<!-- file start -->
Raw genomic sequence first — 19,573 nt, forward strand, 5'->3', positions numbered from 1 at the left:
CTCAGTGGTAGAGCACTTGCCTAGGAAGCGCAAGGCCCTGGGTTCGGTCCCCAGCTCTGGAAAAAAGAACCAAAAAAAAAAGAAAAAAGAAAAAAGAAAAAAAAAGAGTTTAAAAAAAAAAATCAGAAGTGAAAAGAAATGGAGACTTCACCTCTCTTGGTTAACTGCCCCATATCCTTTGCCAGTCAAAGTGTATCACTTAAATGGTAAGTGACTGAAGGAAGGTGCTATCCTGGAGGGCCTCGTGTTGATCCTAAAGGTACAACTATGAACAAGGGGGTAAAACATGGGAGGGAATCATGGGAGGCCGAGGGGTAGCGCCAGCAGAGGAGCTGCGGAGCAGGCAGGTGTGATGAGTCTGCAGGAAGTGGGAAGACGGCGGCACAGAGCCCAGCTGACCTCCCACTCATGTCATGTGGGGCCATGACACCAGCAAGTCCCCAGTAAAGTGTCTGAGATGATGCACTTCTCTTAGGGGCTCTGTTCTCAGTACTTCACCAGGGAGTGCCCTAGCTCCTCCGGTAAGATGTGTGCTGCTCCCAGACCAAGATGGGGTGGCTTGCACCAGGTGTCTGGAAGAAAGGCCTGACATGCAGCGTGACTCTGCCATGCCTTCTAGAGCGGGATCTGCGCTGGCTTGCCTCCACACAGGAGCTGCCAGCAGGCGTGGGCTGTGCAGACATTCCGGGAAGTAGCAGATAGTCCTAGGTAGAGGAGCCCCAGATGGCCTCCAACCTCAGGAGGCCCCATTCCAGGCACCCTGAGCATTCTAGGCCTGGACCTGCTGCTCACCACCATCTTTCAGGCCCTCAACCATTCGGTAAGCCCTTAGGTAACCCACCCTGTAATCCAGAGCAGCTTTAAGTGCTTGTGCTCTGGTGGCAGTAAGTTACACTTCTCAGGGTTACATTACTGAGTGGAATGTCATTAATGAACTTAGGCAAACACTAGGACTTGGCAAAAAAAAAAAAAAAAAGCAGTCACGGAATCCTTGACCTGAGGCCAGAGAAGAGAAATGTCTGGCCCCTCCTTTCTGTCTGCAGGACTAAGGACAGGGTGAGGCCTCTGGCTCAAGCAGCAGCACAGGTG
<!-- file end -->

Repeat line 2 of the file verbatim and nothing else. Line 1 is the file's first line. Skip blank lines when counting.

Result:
CTCAGTGGTAGAGCACTTGCCTAGGAAGCGCAAGGCCCTGGGTTCGGTCCCCAGCTCTGGAAAAAAGAACCAAAAAAAAAAGAAAAAAGAAAAAAGAAAAAAAAAGAGTTTAAAAAAAAAAATCAGAAGTGAAAAGAAATGGAGACTTCACCTCTCTTGGTTAACTGCCCCATATCCTTTGCCAGTCAAAGTGTATCACTTAAATGGTAAGTGACTGAAGGAAGGTGCTATCCTGGAGGGCCTCGTGTTGATCCTAAAGGTACAACTATGAACAAGGGGGTAAAACATGGGAGGGAATCATGGGAGGCCGAGGGGTAGCGCCAGCAGAGGAGCTGCGGAGCAGGCAGGTGTGATGAGTCTGCAGGAAGTGGGAAGACGGCGGCACAGAGCCCAGCTGACCTCCCACTCATGTCATGTGGGGCCATGACACCAGCAAGTCCCCAGTAAAGTGTCTGAGATGATGCACTTCTCTTAGGGGCTCTGTTCTCAGTACTTCACCAGGGAGTGCCCTAGCTCCTCCGGTAAGATGTGTGCTGCTCCCAGACCAAGATGGGGTGGCTTGCACCAGGTGTCTGGAAGAAAGGCCTGACATGCAGCGTGACTCTGCCATGCCTTCTAGAGCGGGATCTGCGCTGGCTTGCCTCCACACAGGAGCTGCCAGCAGGCGTGGGCTGTGCAGACATTCCGGGAAGTAGCAGATAGTCCTAGGTAGAGGAGCCCCAGATGGCCTCCAACCTCAGGAGGCCCCATTCCAGGCACCCTGAGCATTCTAGGCCTGGACCTGCTGCTCACCACCATCTTTCAGGCCCTCAACCATTCGGTAAGCCCTTAGGTAACCCACCCTGTAATCCAGAGCAGCTTTAAGTGCTTGTGCTCTGGTGGCAGTAAGTTACACTTCTCAGGGTTACATTACTGAGTGGAATGTCATTAATGAACTTAGGCAAACACTAGGACTTGGCAAAAAAAAAAAAAAAAAGCAGTCACGGAATCCTTGACCTGAGGCCAGAGAAGAGAAATGTCTGGCCCCTCCTTTCTGTCTGCAGGACTAAGGACAGGGTGAGGCCTCTGGCTCAAGCAGCAGCACAGGTG